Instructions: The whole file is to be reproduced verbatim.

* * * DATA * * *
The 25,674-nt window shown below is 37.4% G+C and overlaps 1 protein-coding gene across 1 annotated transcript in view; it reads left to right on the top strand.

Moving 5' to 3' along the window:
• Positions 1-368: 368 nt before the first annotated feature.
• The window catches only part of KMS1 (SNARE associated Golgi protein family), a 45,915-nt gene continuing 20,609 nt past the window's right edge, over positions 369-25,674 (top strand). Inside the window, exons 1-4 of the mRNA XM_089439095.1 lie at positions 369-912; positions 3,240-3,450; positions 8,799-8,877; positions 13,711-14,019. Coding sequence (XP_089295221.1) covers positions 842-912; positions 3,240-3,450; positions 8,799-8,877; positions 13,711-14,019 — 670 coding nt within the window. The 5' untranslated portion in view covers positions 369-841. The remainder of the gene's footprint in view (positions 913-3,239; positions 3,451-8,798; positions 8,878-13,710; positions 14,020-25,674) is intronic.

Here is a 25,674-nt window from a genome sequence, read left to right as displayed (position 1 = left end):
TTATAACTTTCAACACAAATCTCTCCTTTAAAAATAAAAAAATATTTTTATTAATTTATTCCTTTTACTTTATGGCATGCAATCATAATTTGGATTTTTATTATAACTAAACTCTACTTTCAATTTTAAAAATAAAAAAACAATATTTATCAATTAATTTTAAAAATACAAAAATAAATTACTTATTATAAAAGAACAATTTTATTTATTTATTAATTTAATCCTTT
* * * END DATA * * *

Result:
The 25,674-nt window shown below is 37.4% G+C and overlaps 1 protein-coding gene across 1 annotated transcript in view; it reads left to right on the top strand.

Moving 5' to 3' along the window:
• Positions 1-368: 368 nt before the first annotated feature.
• The window catches only part of KMS1 (SNARE associated Golgi protein family), a 45,915-nt gene continuing 20,609 nt past the window's right edge, over positions 369-25,674 (top strand). Inside the window, exons 1-4 of the mRNA XM_089439095.1 lie at positions 369-912; positions 3,240-3,450; positions 8,799-8,877; positions 13,711-14,019. Coding sequence (XP_089295221.1) covers positions 842-912; positions 3,240-3,450; positions 8,799-8,877; positions 13,711-14,019 — 670 coding nt within the window. The 5' untranslated portion in view covers positions 369-841. The remainder of the gene's footprint in view (positions 913-3,239; positions 3,451-8,798; positions 8,878-13,710; positions 14,020-25,674) is intronic.

Here is a 25,674-nt window from a genome sequence, read left to right as displayed (position 1 = left end):
TTATAACTTTCAACACAAATCTCTCCTTTAAAAATAAAAAAATATTTTTATTAATTTATTCCTTTTACTTTATGGCATGCAATCATAATTTGGATTTTTATTATAACTAAACTCTACTTTCAATTTTAAAAATAAAAAAACAATATTTATCAATTAATTTTAAAAATACAAAAATAAATTACTTATTATAAAAGAACAATTTTATTTATTTATTAATTTAATCCTTT